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Drugs & Aging

, Volume 35, Issue 12, pp 1089–1098 | Cite as

Dabigatran Versus Rivaroxaban for Secondary Stroke Prevention in Patients with Atrial Fibrillation Rehabilitated in Skilled Nursing Facilities

  • Matthew AlcuskyEmail author
  • Anne L. Hume
  • Marc Fisher
  • Jennifer Tjia
  • Robert J. Goldberg
  • David D. McManus
  • Kate L. Lapane
Short Communication

Abstract

Background

Thromboembolic and bleeding risk are elevated in older patients with atrial fibrillation and prior stroke. We compared dabigatran with rivaroxaban for secondary prevention in a national population after skilled nursing facility (SNF) discharge.

Methods

Medicare fee-for-service beneficiaries aged ≥ 65 years with atrial fibrillation hospitalized for ischemic stroke (November 2011–October 2013) and subsequently admitted to an SNF were studied. Dabigatran (n = 332) and rivaroxaban users (n = 378) were compared in a retrospective, active comparator, new-user cohort. The index medication claim occurred within 120 days after hospital discharge and exposure continued until a 14-day treatment gap (‘as treated’). The primary net clinical benefit outcome was the time to recurrent stroke, transient ischemic attack, intracranial hemorrhage, extracranial bleed, myocardial infarction, venous thromboembolism, or death. All-cause mortality was evaluated separately as a secondary outcome. Multivariable adjusted Cox models stratified by dosage estimated hazard ratios (aHR).

Results

Among those receiving low dosages, the crude composite event rate was 40.4/100 person-years among dabigatran users and 33.7/100 person-years among rivaroxaban users. The composite outcome [aHR 1.48; 95% confidence interval (CI) 0.87–2.51] and all-cause mortality (aHR 1.67; 95% CI 0.84–3.31) rates were higher among low-dose dabigatran users. For those receiving standard doses, the crude composite event rates were 19.5/100 person-years for dabigatran users and 37.1/100 person-years for rivaroxaban users. Although no difference in mortality was observed, the composite outcome rate was lower among standard-dose dabigatran users (aHR 0.65; 95% CI 0.36–1.15).

Conclusions

In older adults treated with direct-acting oral anticoagulants after ischemic stroke, outcome rates varied considerably by drug and dosage.

Notes

Compliance with Ethical Standards

The University of Massachusetts Medical School Institutional Review Board approved this study. All procedures performed in studies involving human participants were in accordance with the ethical standards of the institutional and/or national research committee and with the 1964 Helsinki declaration and its later amendments or comparable ethical standards. For this type of research formal consent is not required.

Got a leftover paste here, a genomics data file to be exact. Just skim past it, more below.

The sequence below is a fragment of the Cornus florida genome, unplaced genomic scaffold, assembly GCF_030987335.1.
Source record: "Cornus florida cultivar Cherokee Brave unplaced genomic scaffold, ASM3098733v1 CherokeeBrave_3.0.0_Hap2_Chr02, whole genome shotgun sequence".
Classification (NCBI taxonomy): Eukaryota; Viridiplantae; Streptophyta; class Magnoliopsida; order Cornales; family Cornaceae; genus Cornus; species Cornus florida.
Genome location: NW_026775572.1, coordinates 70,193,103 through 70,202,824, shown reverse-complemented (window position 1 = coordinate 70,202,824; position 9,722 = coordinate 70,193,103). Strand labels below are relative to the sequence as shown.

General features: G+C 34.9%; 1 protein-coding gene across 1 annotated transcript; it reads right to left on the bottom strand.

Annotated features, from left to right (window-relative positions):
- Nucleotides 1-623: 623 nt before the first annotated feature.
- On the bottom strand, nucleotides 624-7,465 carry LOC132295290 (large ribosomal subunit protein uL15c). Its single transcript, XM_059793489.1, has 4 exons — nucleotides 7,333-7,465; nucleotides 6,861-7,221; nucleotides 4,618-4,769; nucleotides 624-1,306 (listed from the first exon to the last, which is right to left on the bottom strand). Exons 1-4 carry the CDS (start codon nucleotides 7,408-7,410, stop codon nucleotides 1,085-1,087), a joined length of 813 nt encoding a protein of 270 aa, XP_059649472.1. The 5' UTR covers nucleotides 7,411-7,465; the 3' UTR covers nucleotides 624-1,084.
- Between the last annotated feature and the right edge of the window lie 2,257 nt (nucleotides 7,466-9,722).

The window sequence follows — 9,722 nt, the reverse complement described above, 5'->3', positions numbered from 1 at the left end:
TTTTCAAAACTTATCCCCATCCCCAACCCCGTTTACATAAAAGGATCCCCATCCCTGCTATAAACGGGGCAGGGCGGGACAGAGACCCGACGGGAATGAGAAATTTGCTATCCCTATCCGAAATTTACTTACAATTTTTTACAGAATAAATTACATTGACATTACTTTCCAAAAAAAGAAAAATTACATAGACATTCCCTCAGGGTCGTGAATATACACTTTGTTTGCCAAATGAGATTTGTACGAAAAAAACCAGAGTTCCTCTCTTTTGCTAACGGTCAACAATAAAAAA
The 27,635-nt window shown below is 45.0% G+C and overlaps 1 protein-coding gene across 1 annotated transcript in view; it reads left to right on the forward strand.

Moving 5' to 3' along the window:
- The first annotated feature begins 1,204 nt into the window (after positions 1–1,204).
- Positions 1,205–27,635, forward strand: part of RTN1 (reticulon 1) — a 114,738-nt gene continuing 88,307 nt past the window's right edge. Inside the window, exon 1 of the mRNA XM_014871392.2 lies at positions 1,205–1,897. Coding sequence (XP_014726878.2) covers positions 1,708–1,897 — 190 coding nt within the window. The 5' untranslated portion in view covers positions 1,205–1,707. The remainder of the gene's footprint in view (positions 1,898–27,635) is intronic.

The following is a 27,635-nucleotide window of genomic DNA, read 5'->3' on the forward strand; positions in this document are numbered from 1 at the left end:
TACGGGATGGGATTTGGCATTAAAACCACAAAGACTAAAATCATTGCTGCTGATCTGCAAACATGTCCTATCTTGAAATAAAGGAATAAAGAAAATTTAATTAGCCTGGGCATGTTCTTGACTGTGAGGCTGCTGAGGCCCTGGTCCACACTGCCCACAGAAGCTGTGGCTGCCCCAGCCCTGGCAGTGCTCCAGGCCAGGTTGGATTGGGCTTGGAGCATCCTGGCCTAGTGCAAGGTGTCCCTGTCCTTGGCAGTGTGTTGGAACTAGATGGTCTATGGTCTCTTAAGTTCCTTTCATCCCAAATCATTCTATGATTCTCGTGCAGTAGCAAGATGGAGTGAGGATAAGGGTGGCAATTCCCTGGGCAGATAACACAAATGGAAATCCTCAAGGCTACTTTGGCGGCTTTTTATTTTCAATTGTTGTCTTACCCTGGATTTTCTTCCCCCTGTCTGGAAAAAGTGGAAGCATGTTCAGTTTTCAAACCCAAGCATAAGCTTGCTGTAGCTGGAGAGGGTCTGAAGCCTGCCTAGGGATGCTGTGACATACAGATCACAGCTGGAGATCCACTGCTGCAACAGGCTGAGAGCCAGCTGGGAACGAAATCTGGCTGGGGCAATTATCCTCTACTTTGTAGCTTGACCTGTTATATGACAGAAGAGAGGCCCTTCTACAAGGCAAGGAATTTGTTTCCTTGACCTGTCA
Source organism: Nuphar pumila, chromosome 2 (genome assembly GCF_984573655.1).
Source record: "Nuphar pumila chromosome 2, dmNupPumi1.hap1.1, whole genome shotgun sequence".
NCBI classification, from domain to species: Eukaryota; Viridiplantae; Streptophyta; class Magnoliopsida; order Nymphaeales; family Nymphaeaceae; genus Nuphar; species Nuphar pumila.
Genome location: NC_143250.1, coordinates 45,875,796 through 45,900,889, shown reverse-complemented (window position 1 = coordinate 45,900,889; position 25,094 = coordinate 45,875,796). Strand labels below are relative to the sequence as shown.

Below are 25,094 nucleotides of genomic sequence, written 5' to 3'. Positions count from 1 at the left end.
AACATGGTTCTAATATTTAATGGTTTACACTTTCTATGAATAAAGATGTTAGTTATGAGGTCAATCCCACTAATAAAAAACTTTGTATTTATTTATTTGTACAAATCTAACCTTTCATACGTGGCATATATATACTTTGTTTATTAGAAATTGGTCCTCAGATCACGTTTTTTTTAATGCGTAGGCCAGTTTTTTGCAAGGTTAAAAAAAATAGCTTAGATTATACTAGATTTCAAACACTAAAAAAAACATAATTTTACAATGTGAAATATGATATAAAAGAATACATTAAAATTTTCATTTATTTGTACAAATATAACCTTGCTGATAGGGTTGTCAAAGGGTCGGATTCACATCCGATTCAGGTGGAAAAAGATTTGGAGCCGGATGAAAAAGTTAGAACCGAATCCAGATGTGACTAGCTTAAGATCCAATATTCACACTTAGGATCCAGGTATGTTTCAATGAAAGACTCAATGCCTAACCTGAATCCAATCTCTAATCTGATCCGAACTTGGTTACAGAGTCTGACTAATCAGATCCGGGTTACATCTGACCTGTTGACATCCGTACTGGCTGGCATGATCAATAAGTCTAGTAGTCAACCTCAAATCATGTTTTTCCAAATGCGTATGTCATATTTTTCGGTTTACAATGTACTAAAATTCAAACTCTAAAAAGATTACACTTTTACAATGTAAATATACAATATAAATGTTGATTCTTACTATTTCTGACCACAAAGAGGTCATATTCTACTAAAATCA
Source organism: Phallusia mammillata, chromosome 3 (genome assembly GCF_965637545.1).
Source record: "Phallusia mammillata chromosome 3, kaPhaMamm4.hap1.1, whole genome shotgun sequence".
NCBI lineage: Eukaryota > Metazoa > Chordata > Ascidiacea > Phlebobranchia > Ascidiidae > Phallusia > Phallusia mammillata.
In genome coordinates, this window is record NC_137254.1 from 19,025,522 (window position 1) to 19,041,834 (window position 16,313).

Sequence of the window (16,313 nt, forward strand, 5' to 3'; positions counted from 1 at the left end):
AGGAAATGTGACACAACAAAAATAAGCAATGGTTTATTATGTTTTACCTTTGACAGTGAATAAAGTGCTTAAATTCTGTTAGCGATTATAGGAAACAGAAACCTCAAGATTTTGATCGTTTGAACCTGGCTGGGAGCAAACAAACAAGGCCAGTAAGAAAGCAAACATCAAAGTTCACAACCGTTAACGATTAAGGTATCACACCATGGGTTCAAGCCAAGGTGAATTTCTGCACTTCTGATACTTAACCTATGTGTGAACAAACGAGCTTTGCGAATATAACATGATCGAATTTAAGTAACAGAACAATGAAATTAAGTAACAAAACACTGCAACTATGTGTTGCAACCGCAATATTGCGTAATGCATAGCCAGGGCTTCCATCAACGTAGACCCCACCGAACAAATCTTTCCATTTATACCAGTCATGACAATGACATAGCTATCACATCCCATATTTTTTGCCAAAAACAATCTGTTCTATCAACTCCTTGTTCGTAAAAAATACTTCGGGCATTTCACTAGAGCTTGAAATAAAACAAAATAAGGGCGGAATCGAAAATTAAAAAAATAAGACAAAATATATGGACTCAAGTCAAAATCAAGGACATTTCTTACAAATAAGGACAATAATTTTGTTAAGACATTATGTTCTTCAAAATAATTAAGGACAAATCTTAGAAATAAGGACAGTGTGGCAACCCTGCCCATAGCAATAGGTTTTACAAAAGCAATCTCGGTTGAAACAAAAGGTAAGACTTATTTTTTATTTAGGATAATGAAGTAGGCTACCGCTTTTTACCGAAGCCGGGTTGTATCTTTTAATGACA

Funding

At the time the study was conducted, Dr Alcusky was funded by the National Center for Advancing Translational Sciences (TL1TR001454). Dr McManus was funded by the National Heart, Lung, and Blood Institute (RO1HL126911, RO1HL135219, RO1HL136660, R15HL121761). Partial support for Dr Goldberg was provided by the National Heart, Lung, and Blood Institute (1R01HL126911-01A1, 5R01HL125089-02, 5R01HL115295-05).

Conflict of interest

Dr. Tjia is a consultant for CVS Health. Dr. Alcusky, Dr. Goldberg, Dr. Fisher, Dr. Lapane, and Dr. Hume have no interests to disclose.

Supplementary material

40266_2018_610_MOESM1_ESM.docx (35 kb)
Supplementary material 1 (DOCX 34 kb)

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Copyright information

© Springer Nature Switzerland AG 2018

Authors and Affiliations

  • Matthew Alcusky
    • 1
    Email author
  • Anne L. Hume
    • 2
  • Marc Fisher
    • 3
  • Jennifer Tjia
    • 1
  • Robert J. Goldberg
    • 1
  • David D. McManus
    • 1
    • 4
  • Kate L. Lapane
    • 1
  1. 1.Department of Quantitative Health SciencesUniversity of Massachusetts Medical SchoolWorcesterUSA
  2. 2.Department of Pharmacy Practice, College of PharmacyUniversity of Rhode IslandKingstonUSA
  3. 3.Department of Neurology, Beth Israel Deaconess Medical CenterHarvard Medical SchoolBostonUSA
  4. 4.Division of Cardiovascular Medicine, Department of MedicineUniversity of Massachusetts Medical SchoolWorcesterUSA

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